- I add 250 grams/8.8 ozs of the sugar at first along with the rest of the ingredients apart from the butter. Gently simmer until the apples have broken down substantially but still have chunks that you can see.
- It is at this point I taste a couple of spoonfuls for sweetness. It is easy to not add enough so take your time to get it right. Add another 50 grams/1.7 ozs at a time and taste again. Repeat if you need to.
- Add the butter and stir through.
- Allow to cool and store until needed in an air tight container
Can You freeze Stewed Apples?
Yes you can. I put mine in an air tight stout tupperware type container and freeze for up to 9 months when completely cool. I thaw for a couple of hours at room temperature when I want to use it.
You could separate the batch and freeze in smaller portions.
Often times I will make a couple of Apple Crumbles with the stewed apples and top with a crumble mix in the baking dish and then cover with a double layer of silver foil to freeze. I only freeze the crumbles for 3 months though.
Recently I have bought some brilliant pyrex dishes with freezer proof lids. So useful to freeze dishes and then bake in the same dish.
When I need one I take it out to thaw for a couple of hours before baking as normal.
This recipe for stewed apples is full of buttery and warmly spiced apple goodness. It is both quick and simple to prepare. Perfect for many occasions it lends it's hand to breakfast pancakes, pastries, pies and my favourite, crumbles.
- 2 kgs bramley apples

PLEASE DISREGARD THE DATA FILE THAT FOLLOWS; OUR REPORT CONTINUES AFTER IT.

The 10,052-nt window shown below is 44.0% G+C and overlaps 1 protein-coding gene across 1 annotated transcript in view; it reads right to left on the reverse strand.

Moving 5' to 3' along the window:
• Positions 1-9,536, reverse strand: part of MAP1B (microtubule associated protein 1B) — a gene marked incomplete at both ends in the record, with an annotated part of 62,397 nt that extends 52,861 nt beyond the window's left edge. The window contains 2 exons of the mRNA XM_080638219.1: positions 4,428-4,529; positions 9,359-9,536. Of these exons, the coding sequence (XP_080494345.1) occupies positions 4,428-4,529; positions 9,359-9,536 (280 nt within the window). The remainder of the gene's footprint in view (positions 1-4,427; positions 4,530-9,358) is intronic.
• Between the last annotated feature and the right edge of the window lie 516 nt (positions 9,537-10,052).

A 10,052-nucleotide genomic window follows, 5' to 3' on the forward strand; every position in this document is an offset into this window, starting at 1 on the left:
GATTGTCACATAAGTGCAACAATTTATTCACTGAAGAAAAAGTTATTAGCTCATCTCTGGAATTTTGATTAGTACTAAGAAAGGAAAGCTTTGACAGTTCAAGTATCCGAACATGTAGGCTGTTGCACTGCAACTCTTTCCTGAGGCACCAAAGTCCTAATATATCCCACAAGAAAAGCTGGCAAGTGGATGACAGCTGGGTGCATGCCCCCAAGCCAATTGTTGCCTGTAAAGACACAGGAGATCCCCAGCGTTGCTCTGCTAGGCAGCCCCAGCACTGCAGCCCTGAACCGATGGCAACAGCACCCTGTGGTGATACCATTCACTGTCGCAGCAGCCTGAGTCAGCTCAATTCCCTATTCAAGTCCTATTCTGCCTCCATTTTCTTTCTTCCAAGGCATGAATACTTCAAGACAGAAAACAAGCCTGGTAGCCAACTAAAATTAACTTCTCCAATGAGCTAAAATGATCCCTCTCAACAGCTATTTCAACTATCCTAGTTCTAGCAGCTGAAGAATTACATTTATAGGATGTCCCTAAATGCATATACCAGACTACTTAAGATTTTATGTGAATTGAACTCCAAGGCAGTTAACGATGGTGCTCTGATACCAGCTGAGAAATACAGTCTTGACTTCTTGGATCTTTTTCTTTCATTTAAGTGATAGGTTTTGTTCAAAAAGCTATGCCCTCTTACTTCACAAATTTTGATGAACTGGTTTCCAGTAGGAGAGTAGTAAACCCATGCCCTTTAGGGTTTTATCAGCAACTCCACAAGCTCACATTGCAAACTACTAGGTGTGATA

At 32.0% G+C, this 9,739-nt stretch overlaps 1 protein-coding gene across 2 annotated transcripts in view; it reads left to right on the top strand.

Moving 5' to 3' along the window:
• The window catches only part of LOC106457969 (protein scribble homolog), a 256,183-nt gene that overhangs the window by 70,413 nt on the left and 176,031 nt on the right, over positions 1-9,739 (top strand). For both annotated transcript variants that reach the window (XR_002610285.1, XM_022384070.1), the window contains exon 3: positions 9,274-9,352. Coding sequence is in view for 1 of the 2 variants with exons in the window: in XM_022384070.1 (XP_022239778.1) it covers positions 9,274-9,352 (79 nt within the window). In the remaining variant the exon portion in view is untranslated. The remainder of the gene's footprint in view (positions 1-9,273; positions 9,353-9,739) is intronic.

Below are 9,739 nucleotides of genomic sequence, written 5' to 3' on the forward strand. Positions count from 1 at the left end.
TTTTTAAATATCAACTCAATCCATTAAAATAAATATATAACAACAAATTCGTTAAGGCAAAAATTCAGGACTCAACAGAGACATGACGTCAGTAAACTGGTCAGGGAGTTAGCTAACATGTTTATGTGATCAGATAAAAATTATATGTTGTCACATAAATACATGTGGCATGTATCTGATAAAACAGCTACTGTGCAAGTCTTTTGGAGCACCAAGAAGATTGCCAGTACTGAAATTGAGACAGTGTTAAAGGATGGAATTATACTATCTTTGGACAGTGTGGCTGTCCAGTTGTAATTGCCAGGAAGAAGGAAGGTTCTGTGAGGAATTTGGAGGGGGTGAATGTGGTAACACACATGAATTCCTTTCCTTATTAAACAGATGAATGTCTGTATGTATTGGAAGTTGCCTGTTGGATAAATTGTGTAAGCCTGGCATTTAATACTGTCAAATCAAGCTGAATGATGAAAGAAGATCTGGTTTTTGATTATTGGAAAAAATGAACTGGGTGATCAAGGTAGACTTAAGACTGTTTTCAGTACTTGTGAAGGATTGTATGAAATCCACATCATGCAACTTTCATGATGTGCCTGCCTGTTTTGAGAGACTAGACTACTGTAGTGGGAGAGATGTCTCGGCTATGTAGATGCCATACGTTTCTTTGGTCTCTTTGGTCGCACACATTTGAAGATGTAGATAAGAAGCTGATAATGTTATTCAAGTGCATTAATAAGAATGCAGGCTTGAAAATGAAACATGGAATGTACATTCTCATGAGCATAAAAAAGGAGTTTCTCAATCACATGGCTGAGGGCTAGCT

- 50 grams butter
- 100 mls water
- 300 grams caster sugar
- 2 tsps ground cinnamon
- 1 medium lemon
Peel and core the apples. Chop into about 2 cm chunks and place in very large saucepan with the lemon juice. Stir through.
Add 250 grams/8.8 ozs of the sugar, water, cinnamon and place over a medium heat. Simmer gently whilst stirring every minute or so. Make sure that it isn't catching on the bottom. you want a soft simmer.
When the apples have nearly cooked down enough, remove from heat and taste for sweetness. Add more sugar in 50 gram/1.7 ozs increments if not sweet enough. I usually end up using about 300 grams/10.5 ozs. The cooking down will take up to about 15 minutes. I like to have about half puree and half soft chunks. cooking time does depend on the pan you are using too so some pans may cook the apples through enough by ten mins.
Add the butter and stir through.
Apply To Comforted Face
Start off with 250 grams/8.8 ozs of sugar if you like your stewed apples a little tart and then add more as you go. Taste carefully to assess how sweet you want it. The tartness of the apples can vary from batch to batch. You may need up to 500 grams/17.6 ozs of caster sugar.
Freeze the stewed apples for up to 9 months in a stout tupperware container. Thaw at room temperature for a couple of hours in the container.
Here is another delicious apple recipe – Deep Fried Apple Pies
Why not try out some more delicious comfort food recipes on for size.
I have linked this recipe with #Cook, Blog, Share over at Glutarama